The last -ism?

There has lately been something like an arms race in literary studies to name whatever comes after postmodernism. Post-postmodernism, cosmodernism, digimodernism, automodernism, altermodernism, and
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There has lately been something like an arms race in literary studies to name whatever comes after postmodernism. Post-postmodernism, cosmodernism, digimodernism, automodernism, altermodernism, and metamodernism rank among the more popular prospects. Each of these terms ostensibly describes a new mode of literary production after the alleged death of postmodernism. Yet the push to name a new period necessarily raises two important questions that should cause us to look back even as we squint toward the horizon: What is an -ism? Do we need periods at all? If there is some kind of shift happening, if something new is taking place, if metamodernism, for instance, is supplanting postmodernism, then we implicitly assume that this new thing is new in contrast to the old thing that came before. In other words, to name a new -ism requires us to set the previous -ism in stone. But is, or I guess I should ask, was postmodernism ever an -ism at all? In literary studies, we often use -isms to. . .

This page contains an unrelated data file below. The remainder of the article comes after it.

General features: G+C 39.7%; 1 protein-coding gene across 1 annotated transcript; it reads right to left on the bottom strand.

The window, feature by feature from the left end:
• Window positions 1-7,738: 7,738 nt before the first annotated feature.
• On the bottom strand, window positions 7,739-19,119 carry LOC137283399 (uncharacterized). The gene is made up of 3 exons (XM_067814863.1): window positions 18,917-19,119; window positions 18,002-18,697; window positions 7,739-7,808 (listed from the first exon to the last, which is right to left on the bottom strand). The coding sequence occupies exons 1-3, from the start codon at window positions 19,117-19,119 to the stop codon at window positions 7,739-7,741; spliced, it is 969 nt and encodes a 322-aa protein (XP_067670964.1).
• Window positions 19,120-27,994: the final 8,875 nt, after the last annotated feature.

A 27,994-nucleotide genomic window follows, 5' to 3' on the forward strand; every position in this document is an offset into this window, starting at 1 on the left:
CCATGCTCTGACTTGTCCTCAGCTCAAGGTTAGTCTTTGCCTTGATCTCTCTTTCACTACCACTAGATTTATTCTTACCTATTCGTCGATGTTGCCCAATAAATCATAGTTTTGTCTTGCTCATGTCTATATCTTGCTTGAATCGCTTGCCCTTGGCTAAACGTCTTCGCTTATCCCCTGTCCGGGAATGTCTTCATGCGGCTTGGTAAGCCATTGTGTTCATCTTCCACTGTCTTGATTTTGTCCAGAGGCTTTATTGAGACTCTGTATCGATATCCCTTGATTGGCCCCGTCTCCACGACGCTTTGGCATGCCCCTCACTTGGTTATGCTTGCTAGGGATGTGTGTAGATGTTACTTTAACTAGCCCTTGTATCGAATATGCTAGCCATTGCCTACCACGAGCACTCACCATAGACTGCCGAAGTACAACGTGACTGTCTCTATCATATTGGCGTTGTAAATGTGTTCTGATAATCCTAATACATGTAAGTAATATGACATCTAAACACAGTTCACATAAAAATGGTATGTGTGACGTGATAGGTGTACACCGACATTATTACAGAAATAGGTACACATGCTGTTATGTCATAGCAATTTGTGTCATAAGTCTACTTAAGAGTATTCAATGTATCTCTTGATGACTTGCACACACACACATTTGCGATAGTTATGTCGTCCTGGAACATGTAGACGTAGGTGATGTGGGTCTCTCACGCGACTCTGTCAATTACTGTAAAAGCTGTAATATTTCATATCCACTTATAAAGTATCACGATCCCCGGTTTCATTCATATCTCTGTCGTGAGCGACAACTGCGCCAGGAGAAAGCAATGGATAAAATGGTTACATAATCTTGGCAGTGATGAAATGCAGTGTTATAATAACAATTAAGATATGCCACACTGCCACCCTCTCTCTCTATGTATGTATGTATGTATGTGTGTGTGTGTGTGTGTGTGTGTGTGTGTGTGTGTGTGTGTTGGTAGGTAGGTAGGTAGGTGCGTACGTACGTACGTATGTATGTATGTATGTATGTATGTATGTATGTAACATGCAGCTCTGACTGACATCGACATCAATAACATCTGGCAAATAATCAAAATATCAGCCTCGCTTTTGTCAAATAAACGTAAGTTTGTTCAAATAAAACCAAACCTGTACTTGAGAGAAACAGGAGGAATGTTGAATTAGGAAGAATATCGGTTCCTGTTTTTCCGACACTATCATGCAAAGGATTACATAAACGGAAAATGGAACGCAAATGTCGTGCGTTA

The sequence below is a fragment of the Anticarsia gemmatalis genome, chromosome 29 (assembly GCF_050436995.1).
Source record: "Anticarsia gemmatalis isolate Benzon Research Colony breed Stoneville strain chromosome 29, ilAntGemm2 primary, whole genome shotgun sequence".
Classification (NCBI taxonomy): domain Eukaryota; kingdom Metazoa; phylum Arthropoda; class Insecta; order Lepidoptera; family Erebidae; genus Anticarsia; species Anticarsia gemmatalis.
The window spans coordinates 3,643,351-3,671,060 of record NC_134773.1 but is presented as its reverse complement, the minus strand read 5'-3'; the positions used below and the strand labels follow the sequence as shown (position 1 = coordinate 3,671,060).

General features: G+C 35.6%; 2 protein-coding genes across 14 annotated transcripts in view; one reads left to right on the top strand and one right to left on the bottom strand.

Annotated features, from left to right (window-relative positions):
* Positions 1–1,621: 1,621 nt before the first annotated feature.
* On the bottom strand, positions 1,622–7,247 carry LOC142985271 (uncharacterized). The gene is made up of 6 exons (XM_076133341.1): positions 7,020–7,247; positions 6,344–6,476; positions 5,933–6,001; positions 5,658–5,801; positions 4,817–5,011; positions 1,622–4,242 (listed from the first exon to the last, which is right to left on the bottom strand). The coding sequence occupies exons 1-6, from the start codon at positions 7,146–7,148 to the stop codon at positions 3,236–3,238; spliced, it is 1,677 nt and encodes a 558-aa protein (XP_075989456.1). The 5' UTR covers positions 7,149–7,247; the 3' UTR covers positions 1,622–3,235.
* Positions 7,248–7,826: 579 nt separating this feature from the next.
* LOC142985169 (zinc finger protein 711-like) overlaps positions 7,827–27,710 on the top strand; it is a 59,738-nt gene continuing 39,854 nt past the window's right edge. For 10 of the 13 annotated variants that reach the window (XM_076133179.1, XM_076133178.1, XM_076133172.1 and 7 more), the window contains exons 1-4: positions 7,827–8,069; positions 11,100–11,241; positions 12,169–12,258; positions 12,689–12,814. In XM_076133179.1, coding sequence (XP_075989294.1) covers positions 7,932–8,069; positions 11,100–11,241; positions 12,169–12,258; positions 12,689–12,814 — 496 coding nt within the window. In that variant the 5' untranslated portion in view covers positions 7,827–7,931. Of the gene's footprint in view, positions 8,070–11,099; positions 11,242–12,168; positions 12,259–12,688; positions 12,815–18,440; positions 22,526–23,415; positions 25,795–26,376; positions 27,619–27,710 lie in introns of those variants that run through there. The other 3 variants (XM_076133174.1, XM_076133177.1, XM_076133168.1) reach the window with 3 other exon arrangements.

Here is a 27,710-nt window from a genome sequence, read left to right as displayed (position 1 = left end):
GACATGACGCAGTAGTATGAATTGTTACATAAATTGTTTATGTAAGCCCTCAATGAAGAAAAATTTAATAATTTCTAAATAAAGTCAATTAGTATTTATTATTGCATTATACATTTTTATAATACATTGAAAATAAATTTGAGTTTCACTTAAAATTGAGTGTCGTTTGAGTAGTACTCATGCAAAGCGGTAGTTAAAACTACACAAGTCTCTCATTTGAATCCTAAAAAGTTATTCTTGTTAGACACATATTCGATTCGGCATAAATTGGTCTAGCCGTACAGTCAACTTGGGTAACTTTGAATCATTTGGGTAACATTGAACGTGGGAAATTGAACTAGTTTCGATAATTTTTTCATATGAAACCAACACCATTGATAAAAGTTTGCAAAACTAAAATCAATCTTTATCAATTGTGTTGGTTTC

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News source: OUPblog » Philosophy

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